We are going ahead with the leverage ratio, Haltiner said in an interview at a conference in Zurich today. The commission has received the banks' replies to its proposal and is now discussing details, such as an exact definition of the ratio, he added. We plan to introduce the new rules by the end of the year at the latest.
Switzerland's two biggest banks may be forced to cancel dividends, stop share buybacks, shrink balance sheets and raise fresh capital to satisfy new requirements.
Discussions with the banks at the moment center on what assets to include in calculating a leverage ratio requirement, whether assets held outside of the balance sheet need to be included and whether government bonds may be excluded from calculations, Haltiner said. The commission is also addressing different accounting standards that banks use.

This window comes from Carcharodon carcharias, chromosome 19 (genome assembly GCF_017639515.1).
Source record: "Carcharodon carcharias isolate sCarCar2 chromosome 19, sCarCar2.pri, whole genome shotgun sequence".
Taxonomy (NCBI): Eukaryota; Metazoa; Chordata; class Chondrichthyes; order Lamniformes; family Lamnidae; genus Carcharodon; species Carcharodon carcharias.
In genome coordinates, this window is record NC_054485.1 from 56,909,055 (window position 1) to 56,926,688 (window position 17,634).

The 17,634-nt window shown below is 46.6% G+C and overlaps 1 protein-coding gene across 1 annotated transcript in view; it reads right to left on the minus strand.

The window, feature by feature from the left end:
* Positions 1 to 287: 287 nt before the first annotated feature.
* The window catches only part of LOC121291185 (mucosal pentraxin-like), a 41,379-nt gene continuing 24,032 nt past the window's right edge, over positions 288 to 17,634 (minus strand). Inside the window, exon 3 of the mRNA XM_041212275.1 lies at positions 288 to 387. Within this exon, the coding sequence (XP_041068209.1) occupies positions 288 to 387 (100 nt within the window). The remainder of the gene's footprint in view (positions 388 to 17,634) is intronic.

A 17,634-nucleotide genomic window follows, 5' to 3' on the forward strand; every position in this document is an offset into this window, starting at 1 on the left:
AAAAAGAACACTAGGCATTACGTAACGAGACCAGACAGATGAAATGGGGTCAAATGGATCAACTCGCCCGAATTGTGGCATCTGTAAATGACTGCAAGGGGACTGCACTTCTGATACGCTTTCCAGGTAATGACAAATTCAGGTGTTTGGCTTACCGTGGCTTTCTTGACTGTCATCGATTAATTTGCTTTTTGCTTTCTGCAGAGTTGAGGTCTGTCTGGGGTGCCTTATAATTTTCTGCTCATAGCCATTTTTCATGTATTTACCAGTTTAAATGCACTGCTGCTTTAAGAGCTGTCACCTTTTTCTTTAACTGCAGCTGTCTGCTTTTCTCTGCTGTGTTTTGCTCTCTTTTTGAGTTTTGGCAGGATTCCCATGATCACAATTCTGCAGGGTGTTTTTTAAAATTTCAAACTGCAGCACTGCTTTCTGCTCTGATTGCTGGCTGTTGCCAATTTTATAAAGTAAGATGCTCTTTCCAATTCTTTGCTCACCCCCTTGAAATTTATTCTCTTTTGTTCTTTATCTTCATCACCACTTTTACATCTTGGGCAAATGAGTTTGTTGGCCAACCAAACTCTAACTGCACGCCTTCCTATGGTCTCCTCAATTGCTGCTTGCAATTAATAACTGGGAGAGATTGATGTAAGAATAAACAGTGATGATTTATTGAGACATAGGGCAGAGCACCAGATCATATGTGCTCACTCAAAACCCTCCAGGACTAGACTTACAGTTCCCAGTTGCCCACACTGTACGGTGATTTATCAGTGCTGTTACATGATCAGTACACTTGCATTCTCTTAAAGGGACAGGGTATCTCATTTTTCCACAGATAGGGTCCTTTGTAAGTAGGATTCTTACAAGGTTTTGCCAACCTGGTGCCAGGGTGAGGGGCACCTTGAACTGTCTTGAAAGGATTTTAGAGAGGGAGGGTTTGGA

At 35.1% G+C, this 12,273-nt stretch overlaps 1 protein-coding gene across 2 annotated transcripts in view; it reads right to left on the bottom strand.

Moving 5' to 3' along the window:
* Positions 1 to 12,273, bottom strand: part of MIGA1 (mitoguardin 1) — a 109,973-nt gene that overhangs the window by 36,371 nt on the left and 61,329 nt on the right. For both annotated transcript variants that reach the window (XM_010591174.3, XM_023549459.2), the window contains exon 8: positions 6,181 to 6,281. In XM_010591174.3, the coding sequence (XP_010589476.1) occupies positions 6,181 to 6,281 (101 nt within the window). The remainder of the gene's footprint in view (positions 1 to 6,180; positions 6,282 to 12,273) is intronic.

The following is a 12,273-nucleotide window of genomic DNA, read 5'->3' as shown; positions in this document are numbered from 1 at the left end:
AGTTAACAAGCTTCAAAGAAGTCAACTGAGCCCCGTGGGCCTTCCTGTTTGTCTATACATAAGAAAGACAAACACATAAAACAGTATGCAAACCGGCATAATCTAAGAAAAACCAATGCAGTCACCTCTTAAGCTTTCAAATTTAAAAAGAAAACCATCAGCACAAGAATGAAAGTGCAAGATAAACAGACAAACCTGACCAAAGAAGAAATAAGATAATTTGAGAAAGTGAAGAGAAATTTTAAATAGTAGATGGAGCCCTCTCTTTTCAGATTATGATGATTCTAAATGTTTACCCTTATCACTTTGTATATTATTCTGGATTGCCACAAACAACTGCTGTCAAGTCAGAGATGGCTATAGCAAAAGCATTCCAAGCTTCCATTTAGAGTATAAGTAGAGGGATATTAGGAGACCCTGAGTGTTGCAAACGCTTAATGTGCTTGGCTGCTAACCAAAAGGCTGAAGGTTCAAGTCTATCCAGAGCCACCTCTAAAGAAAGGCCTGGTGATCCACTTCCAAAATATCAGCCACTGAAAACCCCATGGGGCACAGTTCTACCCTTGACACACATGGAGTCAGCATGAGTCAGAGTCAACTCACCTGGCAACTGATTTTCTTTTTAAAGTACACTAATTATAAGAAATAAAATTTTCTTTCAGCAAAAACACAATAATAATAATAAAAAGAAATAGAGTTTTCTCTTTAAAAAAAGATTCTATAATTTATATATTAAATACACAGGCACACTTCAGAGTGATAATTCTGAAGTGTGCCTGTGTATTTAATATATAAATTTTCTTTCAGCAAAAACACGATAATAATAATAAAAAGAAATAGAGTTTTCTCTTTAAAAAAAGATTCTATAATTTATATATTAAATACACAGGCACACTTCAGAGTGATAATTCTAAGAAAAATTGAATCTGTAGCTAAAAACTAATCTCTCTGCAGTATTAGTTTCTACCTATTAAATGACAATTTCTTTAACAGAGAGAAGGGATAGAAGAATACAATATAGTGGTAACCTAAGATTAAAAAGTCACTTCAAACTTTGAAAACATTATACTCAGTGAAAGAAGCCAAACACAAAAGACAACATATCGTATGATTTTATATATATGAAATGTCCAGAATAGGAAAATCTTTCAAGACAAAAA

UBS and Credit Suisse, have seen their capital-to-assets ratio fall to about 2.5 percent last year from 7 percent in 1995, the Swiss National Bank said in its annual financial stability report. In the U.S., banks must have at least 5 percent, the central bank said.
The two Swiss banks and German rival Deutsche Bank AG are very low-capitalized compared to their U.S. peers, Haltiner said. Capital at least has to come up to a level that is competitive internationally, which is not yet the case.
The U.K. Financial Services Authority may also be considering tighter capital requirements for banks, according to Mr. Haltiner.